The Seventh Circuit affirmed a ruling from the Northern District of Illinois that a subcontractor’s insurer must defend the general contractor in a negligence suit brought by an employee of the subcontractor for injuries suffered on the job.

Continue Reading Seventh Circuit Holds Insurer Must Defend General Contractor in Suit by Subcontractor’s Employee

A Massachusetts intermediate appellate court recently found no coverage for a general contractor listed as an additional insured under a subcontractor’s general liability insurance policy. The general contractor sought coverage for a negligence action brought by an employee of the subcontractor regarding workplace injuries.

Continue Reading Massachusetts Appellate Court Reads Cross Liability Exclusion Broadly in Denying Additional Insured Coverage to General Contractor

A New York appeals court recently granted partial summary judgment in favor of the insureds, finding that excess directors and officers insurers, Westchester Fire Insurance Co., Aspen American Insurance Co. and RSUI Indemnity Co., must advance the defense costs for former executives of the insured entity. The decision is the most recent victory for policyholders in connection with D&O insurance claims asserted in the wake of alleged securities violations and accounting fraud at related real estate investment firms, which have resulted in millions of insurance recoveries for the company and its officers and directors (as previously reported here and here).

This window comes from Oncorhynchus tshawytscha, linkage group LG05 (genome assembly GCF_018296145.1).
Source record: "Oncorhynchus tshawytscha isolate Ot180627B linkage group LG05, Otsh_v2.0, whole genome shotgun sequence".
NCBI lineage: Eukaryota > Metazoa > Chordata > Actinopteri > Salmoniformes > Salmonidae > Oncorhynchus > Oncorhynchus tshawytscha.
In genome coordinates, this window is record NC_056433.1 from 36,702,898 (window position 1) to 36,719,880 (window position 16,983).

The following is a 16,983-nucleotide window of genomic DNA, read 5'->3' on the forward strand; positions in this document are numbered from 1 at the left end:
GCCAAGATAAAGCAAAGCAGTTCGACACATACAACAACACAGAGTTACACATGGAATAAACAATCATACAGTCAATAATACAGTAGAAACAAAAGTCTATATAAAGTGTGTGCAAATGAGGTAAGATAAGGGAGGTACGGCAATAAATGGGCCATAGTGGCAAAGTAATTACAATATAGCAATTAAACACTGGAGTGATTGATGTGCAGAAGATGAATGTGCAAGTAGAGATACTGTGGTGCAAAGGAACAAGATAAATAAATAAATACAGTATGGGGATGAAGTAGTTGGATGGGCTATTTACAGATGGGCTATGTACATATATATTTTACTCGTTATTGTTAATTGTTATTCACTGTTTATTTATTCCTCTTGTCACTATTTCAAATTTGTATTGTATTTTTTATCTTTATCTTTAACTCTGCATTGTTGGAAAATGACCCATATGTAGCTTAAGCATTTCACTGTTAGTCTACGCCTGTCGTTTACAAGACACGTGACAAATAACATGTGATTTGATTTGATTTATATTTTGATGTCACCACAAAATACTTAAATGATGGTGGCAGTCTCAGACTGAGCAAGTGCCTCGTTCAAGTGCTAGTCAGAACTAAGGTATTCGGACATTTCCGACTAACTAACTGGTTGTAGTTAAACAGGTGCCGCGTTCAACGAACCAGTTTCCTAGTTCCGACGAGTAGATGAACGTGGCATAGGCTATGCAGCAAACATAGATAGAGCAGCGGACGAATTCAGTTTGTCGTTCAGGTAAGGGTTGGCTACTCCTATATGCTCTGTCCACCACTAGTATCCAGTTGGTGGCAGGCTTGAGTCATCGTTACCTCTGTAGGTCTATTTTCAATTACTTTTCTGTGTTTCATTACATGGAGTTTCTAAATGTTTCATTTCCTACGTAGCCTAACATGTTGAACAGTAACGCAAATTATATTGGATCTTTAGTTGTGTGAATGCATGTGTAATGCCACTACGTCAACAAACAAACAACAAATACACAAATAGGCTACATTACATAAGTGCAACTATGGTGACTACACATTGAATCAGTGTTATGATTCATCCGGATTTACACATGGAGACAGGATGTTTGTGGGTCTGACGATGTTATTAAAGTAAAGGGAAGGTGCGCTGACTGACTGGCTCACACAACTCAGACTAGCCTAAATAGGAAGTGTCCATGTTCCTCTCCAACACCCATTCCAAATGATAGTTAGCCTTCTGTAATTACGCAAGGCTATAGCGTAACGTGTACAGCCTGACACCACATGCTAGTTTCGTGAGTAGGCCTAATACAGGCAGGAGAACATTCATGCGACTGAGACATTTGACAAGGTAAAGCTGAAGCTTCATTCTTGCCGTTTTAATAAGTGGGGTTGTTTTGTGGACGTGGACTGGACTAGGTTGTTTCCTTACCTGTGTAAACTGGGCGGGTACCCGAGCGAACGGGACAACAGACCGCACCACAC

Continue Reading New York Appellate Court Confirms Insurers Must Advance Defense Costs Under D&O Policies

Over the past couple of months, we have written on decisions by various European insurers to pay policyholders for their COVID-19 related losses. That positive trend is now moving across continents.

Continue Reading South African Insurers Agree to Pay for COVID-19 Losses

Last month we wrote a piece concerning AXA’s agreement to pay COVID-19 related business interruption claims by a group of restaurants in France after a court ruled that the restaurants’ revenue losses resulting from COVID-19 and related government orders were covered under its insurance policies. AXA reportedly has already agreed to pay over 200 COVID-19 related claims.

Continue Reading Will European Insurers’ Positive Response to COVID-19 Claims Influence US Insurers?

AXA, one of the biggest insurance companies in the world, has agreed to pay COVID-related business interruption claims by a group of restaurants in Paris after a court ruled that the restaurants’ revenue losses resulting from COVID-19 and related government orders were covered under AXA’s policies.

Continue Reading Global Insurer Agrees to Pay COVID-19 Business Interruption Claims

The Fourth Circuit recently held that an insurance company was obligated to cover millions in legal fees incurred in defending an employment suit against the owners of DARCARS, a DC-area based car dealership. The court ruled that the relevant policy exclusion was ambiguous and, as a result, construed the exclusion narrowly against the insurer and in favor of coverage.